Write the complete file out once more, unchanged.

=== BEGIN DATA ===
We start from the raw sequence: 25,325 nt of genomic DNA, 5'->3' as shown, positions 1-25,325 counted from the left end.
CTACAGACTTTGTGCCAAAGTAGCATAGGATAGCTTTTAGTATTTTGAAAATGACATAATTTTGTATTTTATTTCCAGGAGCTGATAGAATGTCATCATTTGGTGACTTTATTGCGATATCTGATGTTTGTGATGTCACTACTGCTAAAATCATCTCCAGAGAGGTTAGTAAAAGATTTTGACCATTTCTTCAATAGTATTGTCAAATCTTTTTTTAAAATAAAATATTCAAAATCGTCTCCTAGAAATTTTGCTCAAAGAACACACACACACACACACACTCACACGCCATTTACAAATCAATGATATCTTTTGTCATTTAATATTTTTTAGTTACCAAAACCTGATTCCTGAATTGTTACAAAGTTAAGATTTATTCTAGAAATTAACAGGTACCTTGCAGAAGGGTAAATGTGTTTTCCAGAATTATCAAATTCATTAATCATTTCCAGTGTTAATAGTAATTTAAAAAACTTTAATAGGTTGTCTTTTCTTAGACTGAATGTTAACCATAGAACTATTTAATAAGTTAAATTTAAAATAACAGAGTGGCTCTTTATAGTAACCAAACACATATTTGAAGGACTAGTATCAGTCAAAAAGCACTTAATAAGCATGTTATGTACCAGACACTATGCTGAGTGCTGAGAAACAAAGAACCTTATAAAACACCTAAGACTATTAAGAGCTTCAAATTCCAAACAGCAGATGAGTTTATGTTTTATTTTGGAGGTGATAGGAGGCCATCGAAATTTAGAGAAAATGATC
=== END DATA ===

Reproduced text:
We start from the raw sequence: 25,325 nt of genomic DNA, 5'->3' as shown, positions 1-25,325 counted from the left end.
CTACAGACTTTGTGCCAAAGTAGCATAGGATAGCTTTTAGTATTTTGAAAATGACATAATTTTGTATTTTATTTCCAGGAGCTGATAGAATGTCATCATTTGGTGACTTTATTGCGATATCTGATGTTTGTGATGTCACTACTGCTAAAATCATCTCCAGAGAGGTTAGTAAAAGATTTTGACCATTTCTTCAATAGTATTGTCAAATCTTTTTTTAAAATAAAATATTCAAAATCGTCTCCTAGAAATTTTGCTCAAAGAACACACACACACACACACACTCACACGCCATTTACAAATCAATGATATCTTTTGTCATTTAATATTTTTTAGTTACCAAAACCTGATTCCTGAATTGTTACAAAGTTAAGATTTATTCTAGAAATTAACAGGTACCTTGCAGAAGGGTAAATGTGTTTTCCAGAATTATCAAATTCATTAATCATTTCCAGTGTTAATAGTAATTTAAAAAACTTTAATAGGTTGTCTTTTCTTAGACTGAATGTTAACCATAGAACTATTTAATAAGTTAAATTTAAAATAACAGAGTGGCTCTTTATAGTAACCAAACACATATTTGAAGGACTAGTATCAGTCAAAAAGCACTTAATAAGCATGTTATGTACCAGACACTATGCTGAGTGCTGAGAAACAAAGAACCTTATAAAACACCTAAGACTATTAAGAGCTTCAAATTCCAAACAGCAGATGAGTTTATGTTTTATTTTGGAGGTGATAGGAGGCCATCGAAATTTAGAGAAAATGATC